Dr Sania Nishtar is Co-chair of the World Health Organization's high-level Commission on Ending Childhood Obesity. She is also President of health think tank, Heartfile, and was Pakistan’s Minister for Education & Training; Science & Technology; Information Technology & Telecom; and Health.
Today is World Cancer Day; a good moment to bring global attention to the strong evidence that adults who are overweight or obese are at risk of developing 10 cancers - as well as other noncommunicable diseases such as type-2 diabetes and cardiovascular disease. The global prevalence of adult obesity is staggering, and we are now also faced with the growing epidemic of obesity and overweight among our children.
The number of overweight and obese children is predicted to increase from more than 42 million in 2013 to 70 million by 2025. Without a concerted and sustained effort, the impact of such an epidemic will result in an increased economic and social burden on all populations.
WHO Commission on Ending Childhood Obesity
In an effort to better inform a comprehensive response to childhood obesity, the World Health Organization’s Director-General established a high-level Commission on Ending Childhood Obesity, which comprises 15 accomplished and eminent individuals from a variety of relevant backgrounds. The aim of the Commission is to raise awareness of the importance of addressing this issue, why it must be a global priority, and build momentum for evidence-based solutions to defeating the epidemic of childhood obesity.
A multi-sectoral approach needed to tackle obesity
As co-chair of this Commission, I know that no single discipline can truly tackle childhood obesity. That is why we have brought together social scientists, public health specialists, clinical scientists and economists to come up with a coherent plan for action, which is likely to be most effective to prevent childhood obesity in different contexts and societies. Children who are overweight or obese are at greater risk of a range of health problems, including asthma, high blood pressure, musculo-skeletal disorders, fatty liver disease, insulin resistance and type 2 diabetes, as well as obstructive sleep apnoea. In addition to these health risks, obesity negatively impacts on the ability of children to participate in educational and recreational activities, and imposes a range of economic burdens at familial and societal levels. In later life, they are at greater risk of obesity, type 2 diabetes, cardiovascular disease, some cancers, obstructive respiratory disease, mental, emotional and social health problems and reproductive disorders.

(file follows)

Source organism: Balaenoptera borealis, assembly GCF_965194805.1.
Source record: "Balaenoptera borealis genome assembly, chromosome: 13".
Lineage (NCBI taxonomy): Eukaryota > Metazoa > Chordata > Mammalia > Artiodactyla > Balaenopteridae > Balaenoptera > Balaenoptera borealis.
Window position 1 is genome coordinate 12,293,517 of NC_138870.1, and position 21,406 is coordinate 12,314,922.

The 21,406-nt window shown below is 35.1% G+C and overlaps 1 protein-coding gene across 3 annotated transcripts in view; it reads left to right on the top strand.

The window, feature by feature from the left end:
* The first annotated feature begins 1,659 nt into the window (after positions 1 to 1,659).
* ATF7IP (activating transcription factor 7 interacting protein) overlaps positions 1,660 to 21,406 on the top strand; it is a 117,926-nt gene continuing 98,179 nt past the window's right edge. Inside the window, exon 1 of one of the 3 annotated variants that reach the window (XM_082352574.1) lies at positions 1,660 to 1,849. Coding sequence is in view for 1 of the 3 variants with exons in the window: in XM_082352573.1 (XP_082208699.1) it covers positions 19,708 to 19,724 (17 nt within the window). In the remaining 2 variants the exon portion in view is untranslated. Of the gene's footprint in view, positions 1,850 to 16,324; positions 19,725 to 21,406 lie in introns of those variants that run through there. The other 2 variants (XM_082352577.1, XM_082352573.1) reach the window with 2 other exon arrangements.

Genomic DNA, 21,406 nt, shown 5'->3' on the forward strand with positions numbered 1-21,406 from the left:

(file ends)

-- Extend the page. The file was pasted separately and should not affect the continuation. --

Overweight children increasing worldwide: urgent action needed
Tackling childhood obesity requires urgent action on multiple fronts. This includes considering the health of the mother, the unborn baby, and the same child as it passes from infanthood to childhood and adolescence. Primary prevention measures are key parts of this, as dietary and physical activity habits develop early in life and significantly influence behaviour as adults. Children are not free agents and cannot choose the foods they eat and the opportunities they have for physical activity. Those who care for them need to make these healthy choices available to them and support and encourage them to develop healthy lifestyle behaviours. The prevalence of childhood overweight is increasing worldwide, but especially in Africa and Asia. Without action now millions of children will be deprived of the right to a healthy, active childhood and will instead needlessly face the burden of chronic diseases and cancers.
To find out more about World Cancer Research Fund International's activities for World Cancer Day 2015, please visit our website or follow us on Twitter: twitter.com/wcrfint. Watch our new, 1 minute video featuring our 10 Cancer Prevention Recommendations.